CINCINNATI – Just when you think there’s no hope for the Bengals, NFL schedule makers throw you a bone.
Welcome, Indianapolis Colts. Step right up and match your lousy offensive line with ours.
But the Colts (2-5) have even bigger problems that the Bengals (2-4) do.
While the Bengals got shut out in the second half Sunday, the Colts got shut out for the whole game.
While the Bengals gave up six sacks, the Colts gave up 10.
While QB Andrew Luck tries to heal the shoulder problems that have kept him out all season, there's no reason to hope things will get better.
A 27-0 home loss to the Jaguars left Colts coach Chuck Pagano facing his greatest challenge – ignoring the outside chatter about his job status and keeping his team together.
"We're not worried about anything other than Cincinnati and what we put out there yesterday (for the fans)," he said Monday. "They deserve better and we're going to do everything we can to do better."
Jacksonville exposed many flaws in Pagano’s team as it dealt the Colts their first regular-season shutout in 375 games dating back to 1993.
(Well, OK, so the Bengals got shut out six weeks ago.)
The Colts' offensive line, without three projected starters in the second half, allowed seven sacks in the final 25 minutes. Jacksonville finished with 20 quarterback hits to go with 10 sacks, the most ever permitted in a single game in the franchise's Indianapolis era.
Indy's offense finished with a paltry 232 yards, and the defense wasn't much better.
Blake Bortles threw for a season-high 330 yards by hitting big play after big play and the Jaguars managed to rush for 188 yards even with Leonard Fournette, the league's No. 2 rusher, inactive because of a sprained right ankle.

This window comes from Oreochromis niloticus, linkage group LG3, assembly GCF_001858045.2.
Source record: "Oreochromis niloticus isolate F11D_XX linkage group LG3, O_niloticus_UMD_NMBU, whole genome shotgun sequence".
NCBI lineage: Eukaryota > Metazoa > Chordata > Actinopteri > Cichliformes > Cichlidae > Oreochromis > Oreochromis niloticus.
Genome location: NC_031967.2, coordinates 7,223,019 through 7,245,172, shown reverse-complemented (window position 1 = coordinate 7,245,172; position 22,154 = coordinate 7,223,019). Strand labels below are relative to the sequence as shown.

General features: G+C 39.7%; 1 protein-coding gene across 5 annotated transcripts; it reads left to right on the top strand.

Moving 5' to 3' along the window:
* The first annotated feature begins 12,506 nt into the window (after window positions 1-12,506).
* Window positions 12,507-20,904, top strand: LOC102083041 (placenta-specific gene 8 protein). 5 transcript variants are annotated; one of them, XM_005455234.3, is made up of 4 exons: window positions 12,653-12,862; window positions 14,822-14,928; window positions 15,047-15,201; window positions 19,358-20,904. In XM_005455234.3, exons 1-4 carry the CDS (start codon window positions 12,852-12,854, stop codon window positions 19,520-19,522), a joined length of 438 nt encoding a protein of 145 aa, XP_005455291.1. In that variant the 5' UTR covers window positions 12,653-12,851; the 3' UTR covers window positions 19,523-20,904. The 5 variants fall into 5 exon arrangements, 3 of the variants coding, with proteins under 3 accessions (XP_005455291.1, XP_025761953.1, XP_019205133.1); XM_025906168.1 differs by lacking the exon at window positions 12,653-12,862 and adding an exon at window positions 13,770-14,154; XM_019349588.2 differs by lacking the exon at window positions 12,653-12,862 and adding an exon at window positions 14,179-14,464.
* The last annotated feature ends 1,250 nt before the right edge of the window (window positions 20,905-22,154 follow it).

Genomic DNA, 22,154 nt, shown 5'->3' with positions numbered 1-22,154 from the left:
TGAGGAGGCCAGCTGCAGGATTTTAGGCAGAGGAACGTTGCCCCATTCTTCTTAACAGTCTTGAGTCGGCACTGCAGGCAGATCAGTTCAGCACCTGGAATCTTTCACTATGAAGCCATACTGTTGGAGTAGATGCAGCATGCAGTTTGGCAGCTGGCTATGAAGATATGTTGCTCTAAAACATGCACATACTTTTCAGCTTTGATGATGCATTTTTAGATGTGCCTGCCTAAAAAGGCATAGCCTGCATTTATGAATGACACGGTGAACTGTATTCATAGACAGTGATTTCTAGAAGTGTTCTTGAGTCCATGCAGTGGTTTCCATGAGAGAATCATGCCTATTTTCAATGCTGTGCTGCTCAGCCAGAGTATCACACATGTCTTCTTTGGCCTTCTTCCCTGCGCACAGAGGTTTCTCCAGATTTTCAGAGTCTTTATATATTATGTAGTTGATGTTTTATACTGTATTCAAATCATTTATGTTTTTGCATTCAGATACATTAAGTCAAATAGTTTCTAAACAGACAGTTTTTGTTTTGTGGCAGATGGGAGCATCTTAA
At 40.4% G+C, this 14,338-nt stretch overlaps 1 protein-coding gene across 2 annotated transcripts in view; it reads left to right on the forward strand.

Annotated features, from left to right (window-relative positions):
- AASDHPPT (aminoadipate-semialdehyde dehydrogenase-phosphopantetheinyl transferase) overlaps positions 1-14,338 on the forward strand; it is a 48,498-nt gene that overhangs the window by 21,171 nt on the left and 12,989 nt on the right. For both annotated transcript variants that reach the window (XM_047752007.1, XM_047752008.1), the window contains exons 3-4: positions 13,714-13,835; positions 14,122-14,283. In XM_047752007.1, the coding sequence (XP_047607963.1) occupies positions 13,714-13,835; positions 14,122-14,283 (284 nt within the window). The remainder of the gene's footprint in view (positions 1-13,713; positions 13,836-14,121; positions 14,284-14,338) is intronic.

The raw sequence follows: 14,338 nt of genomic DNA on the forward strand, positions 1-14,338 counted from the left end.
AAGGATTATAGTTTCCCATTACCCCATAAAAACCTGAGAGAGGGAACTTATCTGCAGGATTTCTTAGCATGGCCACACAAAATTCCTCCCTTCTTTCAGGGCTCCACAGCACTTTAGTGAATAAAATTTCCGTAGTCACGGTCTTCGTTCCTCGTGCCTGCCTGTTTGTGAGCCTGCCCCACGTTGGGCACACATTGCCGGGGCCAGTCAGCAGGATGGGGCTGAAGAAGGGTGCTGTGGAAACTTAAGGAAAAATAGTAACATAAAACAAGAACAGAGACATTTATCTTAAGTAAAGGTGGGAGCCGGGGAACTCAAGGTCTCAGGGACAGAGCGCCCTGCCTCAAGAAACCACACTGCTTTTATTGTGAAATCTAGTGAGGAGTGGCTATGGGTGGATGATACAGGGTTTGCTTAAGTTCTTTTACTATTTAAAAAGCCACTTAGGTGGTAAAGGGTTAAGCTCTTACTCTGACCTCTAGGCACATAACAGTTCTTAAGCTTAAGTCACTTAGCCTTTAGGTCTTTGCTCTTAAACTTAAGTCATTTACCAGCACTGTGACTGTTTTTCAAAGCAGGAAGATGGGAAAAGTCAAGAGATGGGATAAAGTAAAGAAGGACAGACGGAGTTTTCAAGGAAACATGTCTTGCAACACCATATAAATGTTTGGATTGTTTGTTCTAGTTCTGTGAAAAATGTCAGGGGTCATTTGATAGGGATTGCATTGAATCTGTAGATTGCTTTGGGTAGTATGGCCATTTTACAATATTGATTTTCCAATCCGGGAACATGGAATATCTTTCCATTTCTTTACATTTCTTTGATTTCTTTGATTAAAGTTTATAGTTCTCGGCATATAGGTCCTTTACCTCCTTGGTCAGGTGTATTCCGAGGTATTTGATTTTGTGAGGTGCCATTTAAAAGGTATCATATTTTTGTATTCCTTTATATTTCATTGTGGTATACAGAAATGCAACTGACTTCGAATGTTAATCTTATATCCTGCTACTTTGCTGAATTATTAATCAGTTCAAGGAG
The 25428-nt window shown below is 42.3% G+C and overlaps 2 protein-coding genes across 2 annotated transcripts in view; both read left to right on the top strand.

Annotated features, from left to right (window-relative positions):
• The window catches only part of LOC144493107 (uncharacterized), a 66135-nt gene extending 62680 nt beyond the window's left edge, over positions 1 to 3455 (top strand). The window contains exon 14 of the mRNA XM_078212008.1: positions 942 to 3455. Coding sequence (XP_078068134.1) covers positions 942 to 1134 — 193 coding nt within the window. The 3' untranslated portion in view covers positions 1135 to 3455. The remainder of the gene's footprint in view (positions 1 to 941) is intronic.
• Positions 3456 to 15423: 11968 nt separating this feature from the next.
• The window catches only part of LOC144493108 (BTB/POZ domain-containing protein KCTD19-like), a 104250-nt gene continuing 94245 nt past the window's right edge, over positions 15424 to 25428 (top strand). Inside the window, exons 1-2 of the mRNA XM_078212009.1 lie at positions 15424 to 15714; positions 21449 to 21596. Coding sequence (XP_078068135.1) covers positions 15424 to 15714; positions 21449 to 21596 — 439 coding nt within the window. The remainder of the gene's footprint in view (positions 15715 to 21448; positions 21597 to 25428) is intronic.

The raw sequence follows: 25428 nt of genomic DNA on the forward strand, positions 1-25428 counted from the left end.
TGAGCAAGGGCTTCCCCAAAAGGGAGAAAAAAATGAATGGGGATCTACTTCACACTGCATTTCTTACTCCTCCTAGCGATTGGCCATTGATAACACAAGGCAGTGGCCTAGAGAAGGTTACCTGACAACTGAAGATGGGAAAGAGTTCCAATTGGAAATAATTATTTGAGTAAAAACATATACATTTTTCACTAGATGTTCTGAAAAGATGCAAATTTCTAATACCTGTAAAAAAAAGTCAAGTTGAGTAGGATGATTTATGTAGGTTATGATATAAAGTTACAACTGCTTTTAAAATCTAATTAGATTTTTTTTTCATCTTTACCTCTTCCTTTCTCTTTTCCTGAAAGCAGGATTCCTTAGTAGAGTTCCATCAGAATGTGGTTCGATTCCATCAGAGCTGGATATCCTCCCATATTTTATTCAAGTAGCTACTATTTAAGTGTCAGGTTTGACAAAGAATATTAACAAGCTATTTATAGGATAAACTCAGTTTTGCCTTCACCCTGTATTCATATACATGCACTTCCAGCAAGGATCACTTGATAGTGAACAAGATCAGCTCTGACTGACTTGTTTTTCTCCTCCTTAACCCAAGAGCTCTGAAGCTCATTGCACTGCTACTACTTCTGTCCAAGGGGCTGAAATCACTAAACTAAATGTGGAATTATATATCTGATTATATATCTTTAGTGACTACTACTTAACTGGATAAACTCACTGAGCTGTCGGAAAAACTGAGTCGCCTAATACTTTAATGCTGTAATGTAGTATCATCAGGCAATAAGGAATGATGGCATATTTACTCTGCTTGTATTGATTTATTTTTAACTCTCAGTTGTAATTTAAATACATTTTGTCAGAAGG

Things got so ugly Colts players were showered with boos when the first half ended and again during a miserable second half as the number of empty seats steadily increased.
Then the real trouble began.
Pro Bowl receiver T.Y. Hilton urged the offensive line to take "some pride up front and block more," demonstrating a rare fissure in a usually unified locker room. His comment didn't go over well with his teammates.
On Monday, after meeting with Pagano, Hilton backtracked and apologized.
"I love them to death, and I was wrong. I'm always against that, and then I go out there and do it," Hilton said. "I'll approach them individually, one-on-one, and just let them know that I was 100 percent dead wrong."
Other solutions will be just as difficult to find.
With Indy two games out of the division lead and facing a two-game road trip, fans are calling for Pagano's ouster with play-calling among their top complaints.
The latest criticism came after emergency QB Jacoby Brissett was stopped short of a first down on a quarterback sneak on fourth-and-2 from the Jaguars 6, ending Indy's best scoring chance. Pagano explained that's not how the play was designed and blamed himself for the miscue — even though it came after a timeout.
"Just a communication breakdown," he said. "It's bad, bad ball."
Then there are injuries.
Luck will not throw again this week after being temporarily shut down last week because of soreness in his surgically repaired throwing shoulder.
As feared, the rookie season of promising safety Malik Hooker is over after he tore the ACL and MCL in his right knee. Indy's first-round draft pick was tied for third in the NFL with three interceptions, and his absence leaves a gaping hole in an already undermanned secondary.
Inside linebacker John Simon (stinger) and cornerback Rashaan Melvin (concussion), both starters, may not be available for the Bengals game.
Colts center Ryan Kelly, a former Cincinnati high school star from Lakota West, left Sunday’s game with a hamstring injury but is expected to practice Wednesday.